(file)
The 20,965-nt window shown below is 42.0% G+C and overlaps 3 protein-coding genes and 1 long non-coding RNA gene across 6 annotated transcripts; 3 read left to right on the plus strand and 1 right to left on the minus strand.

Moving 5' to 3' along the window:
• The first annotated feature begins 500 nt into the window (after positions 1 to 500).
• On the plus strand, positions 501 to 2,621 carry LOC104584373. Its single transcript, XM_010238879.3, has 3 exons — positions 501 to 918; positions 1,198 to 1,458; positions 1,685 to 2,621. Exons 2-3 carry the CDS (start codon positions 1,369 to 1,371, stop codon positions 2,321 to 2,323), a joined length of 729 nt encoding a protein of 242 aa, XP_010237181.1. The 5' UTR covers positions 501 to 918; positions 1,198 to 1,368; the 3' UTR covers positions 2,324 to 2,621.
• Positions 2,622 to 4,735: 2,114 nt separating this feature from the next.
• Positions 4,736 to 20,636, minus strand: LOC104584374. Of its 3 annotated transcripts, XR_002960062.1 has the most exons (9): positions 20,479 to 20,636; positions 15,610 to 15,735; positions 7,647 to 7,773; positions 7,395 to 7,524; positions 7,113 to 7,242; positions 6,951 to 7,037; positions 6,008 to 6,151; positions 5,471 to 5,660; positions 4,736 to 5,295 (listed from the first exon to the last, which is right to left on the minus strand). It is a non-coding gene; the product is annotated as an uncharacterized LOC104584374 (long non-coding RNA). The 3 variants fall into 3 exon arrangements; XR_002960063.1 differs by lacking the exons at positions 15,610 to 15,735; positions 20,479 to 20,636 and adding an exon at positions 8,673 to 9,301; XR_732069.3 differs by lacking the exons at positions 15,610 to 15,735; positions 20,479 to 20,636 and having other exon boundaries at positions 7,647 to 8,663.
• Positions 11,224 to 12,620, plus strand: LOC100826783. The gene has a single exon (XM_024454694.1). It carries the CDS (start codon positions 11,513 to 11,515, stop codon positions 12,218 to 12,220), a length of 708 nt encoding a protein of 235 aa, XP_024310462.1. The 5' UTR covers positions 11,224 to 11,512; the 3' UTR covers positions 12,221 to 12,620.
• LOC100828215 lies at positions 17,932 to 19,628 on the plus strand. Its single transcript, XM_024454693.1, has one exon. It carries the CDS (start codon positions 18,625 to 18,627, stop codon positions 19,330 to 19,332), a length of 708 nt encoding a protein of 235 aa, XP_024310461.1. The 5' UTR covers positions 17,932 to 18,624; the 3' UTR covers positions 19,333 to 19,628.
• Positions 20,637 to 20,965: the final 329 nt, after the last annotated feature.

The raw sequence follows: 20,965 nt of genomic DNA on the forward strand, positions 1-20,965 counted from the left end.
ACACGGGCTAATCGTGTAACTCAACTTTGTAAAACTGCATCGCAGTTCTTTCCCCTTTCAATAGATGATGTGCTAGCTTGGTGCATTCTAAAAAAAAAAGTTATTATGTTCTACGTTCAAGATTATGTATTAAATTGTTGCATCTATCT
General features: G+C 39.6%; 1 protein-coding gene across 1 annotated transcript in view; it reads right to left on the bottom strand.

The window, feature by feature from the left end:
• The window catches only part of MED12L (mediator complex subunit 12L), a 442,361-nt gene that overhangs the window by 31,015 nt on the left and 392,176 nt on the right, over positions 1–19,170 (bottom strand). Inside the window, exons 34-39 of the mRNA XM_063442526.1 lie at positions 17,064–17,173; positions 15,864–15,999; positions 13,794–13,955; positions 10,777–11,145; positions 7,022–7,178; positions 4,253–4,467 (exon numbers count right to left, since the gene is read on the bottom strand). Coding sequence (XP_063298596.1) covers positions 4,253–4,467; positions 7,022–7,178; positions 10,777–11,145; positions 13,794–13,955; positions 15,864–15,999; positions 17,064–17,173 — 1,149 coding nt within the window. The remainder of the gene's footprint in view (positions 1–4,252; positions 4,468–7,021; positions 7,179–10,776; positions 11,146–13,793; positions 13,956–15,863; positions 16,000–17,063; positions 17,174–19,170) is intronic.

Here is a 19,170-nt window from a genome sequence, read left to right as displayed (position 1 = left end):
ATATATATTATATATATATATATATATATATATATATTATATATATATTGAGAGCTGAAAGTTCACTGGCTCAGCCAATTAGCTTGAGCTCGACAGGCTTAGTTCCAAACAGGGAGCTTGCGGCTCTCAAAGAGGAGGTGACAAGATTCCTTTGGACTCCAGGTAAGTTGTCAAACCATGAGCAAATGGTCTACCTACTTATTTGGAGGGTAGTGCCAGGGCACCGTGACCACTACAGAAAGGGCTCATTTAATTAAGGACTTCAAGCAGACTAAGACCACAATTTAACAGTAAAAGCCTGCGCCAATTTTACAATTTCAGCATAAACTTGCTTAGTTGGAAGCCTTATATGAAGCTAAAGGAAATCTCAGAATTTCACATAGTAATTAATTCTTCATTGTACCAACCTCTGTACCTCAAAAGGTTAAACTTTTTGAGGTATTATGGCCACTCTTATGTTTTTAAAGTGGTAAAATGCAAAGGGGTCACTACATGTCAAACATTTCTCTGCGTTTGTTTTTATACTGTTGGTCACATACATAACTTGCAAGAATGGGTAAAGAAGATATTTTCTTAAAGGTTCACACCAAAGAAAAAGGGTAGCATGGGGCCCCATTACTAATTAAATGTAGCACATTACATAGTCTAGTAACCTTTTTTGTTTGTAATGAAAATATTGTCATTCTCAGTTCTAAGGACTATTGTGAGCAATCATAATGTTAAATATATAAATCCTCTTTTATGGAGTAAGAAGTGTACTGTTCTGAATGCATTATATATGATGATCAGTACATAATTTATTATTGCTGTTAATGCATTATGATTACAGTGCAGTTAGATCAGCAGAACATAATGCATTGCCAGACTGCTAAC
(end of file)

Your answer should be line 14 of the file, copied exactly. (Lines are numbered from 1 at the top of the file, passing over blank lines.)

• The window catches only part of MED12L (mediator complex subunit 12L), a 442,361-nt gene that overhangs the window by 31,015 nt on the left and 392,176 nt on the right, over positions 1–19,170 (bottom strand). Inside the window, exons 34-39 of the mRNA XM_063442526.1 lie at positions 17,064–17,173; positions 15,864–15,999; positions 13,794–13,955; positions 10,777–11,145; positions 7,022–7,178; positions 4,253–4,467 (exon numbers count right to left, since the gene is read on the bottom strand). Coding sequence (XP_063298596.1) covers positions 4,253–4,467; positions 7,022–7,178; positions 10,777–11,145; positions 13,794–13,955; positions 15,864–15,999; positions 17,064–17,173 — 1,149 coding nt within the window. The remainder of the gene's footprint in view (positions 1–4,252; positions 4,468–7,021; positions 7,179–10,776; positions 11,146–13,793; positions 13,956–15,863; positions 16,000–17,063; positions 17,174–19,170) is intronic.